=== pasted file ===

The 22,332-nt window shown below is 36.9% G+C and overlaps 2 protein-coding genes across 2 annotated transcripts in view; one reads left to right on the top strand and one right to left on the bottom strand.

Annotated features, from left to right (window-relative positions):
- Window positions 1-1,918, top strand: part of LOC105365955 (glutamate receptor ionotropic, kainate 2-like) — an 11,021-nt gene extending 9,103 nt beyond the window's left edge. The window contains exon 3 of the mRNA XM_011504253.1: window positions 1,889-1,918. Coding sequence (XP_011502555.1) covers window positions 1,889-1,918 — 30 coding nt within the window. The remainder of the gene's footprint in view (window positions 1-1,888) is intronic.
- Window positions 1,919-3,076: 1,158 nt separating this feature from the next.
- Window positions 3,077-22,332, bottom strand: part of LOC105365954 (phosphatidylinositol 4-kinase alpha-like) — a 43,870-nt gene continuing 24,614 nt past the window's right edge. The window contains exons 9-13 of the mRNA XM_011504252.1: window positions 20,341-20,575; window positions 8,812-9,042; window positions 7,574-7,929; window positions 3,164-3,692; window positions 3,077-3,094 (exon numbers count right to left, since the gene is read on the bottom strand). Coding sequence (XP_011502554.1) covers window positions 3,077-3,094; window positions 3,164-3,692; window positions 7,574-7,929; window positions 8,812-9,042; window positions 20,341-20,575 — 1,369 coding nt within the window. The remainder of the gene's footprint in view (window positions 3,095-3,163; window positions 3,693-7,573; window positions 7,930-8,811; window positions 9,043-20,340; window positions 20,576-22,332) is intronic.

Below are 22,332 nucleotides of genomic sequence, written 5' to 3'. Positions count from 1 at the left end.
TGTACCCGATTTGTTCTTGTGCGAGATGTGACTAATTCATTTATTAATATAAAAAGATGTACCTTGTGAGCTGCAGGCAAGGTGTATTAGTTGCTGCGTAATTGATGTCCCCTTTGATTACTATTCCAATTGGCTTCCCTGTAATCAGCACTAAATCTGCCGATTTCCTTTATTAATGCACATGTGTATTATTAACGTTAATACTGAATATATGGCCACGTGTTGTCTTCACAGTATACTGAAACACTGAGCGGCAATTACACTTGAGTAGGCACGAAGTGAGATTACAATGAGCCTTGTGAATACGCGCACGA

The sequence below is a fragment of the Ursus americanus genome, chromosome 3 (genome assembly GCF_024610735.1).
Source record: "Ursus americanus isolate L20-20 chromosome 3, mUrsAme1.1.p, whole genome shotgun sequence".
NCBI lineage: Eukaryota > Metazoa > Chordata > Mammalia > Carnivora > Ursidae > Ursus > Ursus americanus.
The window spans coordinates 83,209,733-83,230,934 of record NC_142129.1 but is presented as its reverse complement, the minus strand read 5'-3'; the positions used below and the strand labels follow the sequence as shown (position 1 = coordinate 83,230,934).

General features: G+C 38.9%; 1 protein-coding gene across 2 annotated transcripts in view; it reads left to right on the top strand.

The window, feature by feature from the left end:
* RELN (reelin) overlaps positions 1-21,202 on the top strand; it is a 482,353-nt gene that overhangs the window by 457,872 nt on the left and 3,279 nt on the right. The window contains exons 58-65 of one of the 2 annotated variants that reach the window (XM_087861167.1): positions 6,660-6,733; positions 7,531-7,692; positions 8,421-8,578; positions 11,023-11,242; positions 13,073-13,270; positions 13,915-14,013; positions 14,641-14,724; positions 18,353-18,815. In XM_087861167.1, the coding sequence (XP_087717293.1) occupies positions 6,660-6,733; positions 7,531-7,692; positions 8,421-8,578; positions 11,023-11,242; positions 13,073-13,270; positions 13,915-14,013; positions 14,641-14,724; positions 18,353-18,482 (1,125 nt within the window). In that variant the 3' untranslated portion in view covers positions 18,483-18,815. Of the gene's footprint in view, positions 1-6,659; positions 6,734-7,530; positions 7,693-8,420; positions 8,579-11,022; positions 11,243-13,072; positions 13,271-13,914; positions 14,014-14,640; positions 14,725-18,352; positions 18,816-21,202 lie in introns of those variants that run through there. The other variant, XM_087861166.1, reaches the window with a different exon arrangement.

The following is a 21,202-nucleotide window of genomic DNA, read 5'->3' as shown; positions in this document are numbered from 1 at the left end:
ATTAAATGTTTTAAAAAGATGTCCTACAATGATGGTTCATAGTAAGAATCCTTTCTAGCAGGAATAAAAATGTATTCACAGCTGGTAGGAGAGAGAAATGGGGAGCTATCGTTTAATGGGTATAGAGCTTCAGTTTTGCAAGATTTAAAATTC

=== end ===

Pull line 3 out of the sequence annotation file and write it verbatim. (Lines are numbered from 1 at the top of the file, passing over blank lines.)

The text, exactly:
- Window positions 1-1,918, top strand: part of LOC105365955 (glutamate receptor ionotropic, kainate 2-like) — an 11,021-nt gene extending 9,103 nt beyond the window's left edge. The window contains exon 3 of the mRNA XM_011504253.1: window positions 1,889-1,918. Coding sequence (XP_011502555.1) covers window positions 1,889-1,918 — 30 coding nt within the window. The remainder of the gene's footprint in view (window positions 1-1,888) is intronic.